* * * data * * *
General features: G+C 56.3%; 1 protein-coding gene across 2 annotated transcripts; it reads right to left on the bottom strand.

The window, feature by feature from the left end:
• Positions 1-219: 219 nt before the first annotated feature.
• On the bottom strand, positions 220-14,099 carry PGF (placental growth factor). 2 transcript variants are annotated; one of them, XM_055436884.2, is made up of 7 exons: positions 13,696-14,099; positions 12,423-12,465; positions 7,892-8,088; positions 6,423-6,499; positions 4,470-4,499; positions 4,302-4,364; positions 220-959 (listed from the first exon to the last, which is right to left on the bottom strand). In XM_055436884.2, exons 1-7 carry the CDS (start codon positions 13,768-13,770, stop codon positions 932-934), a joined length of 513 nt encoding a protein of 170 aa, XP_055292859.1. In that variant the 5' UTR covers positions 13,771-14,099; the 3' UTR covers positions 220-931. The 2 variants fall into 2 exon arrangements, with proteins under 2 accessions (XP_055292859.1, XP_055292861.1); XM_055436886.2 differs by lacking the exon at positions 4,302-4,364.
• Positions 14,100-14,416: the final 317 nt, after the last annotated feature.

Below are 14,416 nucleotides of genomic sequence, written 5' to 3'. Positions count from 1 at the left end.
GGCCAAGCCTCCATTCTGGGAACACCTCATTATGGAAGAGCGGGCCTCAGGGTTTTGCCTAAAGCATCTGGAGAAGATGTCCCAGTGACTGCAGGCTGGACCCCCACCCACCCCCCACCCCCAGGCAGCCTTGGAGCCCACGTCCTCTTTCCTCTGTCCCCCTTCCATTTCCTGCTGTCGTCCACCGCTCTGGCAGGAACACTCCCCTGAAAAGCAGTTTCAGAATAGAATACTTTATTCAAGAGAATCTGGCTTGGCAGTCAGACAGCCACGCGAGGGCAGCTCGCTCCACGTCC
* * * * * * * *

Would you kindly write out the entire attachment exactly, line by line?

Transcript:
General features: G+C 56.3%; 1 protein-coding gene across 2 annotated transcripts; it reads right to left on the bottom strand.

The window, feature by feature from the left end:
• Positions 1-219: 219 nt before the first annotated feature.
• On the bottom strand, positions 220-14,099 carry PGF (placental growth factor). 2 transcript variants are annotated; one of them, XM_055436884.2, is made up of 7 exons: positions 13,696-14,099; positions 12,423-12,465; positions 7,892-8,088; positions 6,423-6,499; positions 4,470-4,499; positions 4,302-4,364; positions 220-959 (listed from the first exon to the last, which is right to left on the bottom strand). In XM_055436884.2, exons 1-7 carry the CDS (start codon positions 13,768-13,770, stop codon positions 932-934), a joined length of 513 nt encoding a protein of 170 aa, XP_055292859.1. In that variant the 5' UTR covers positions 13,771-14,099; the 3' UTR covers positions 220-931. The 2 variants fall into 2 exon arrangements, with proteins under 2 accessions (XP_055292859.1, XP_055292861.1); XM_055436886.2 differs by lacking the exon at positions 4,302-4,364.
• Positions 14,100-14,416: the final 317 nt, after the last annotated feature.

Below are 14,416 nucleotides of genomic sequence, written 5' to 3'. Positions count from 1 at the left end.
GGCCAAGCCTCCATTCTGGGAACACCTCATTATGGAAGAGCGGGCCTCAGGGTTTTGCCTAAAGCATCTGGAGAAGATGTCCCAGTGACTGCAGGCTGGACCCCCACCCACCCCCCACCCCCAGGCAGCCTTGGAGCCCACGTCCTCTTTCCTCTGTCCCCCTTCCATTTCCTGCTGTCGTCCACCGCTCTGGCAGGAACACTCCCCTGAAAAGCAGTTTCAGAATAGAATACTTTATTCAAGAGAATCTGGCTTGGCAGTCAGACAGCCACGCGAGGGCAGCTCGCTCCACGTCC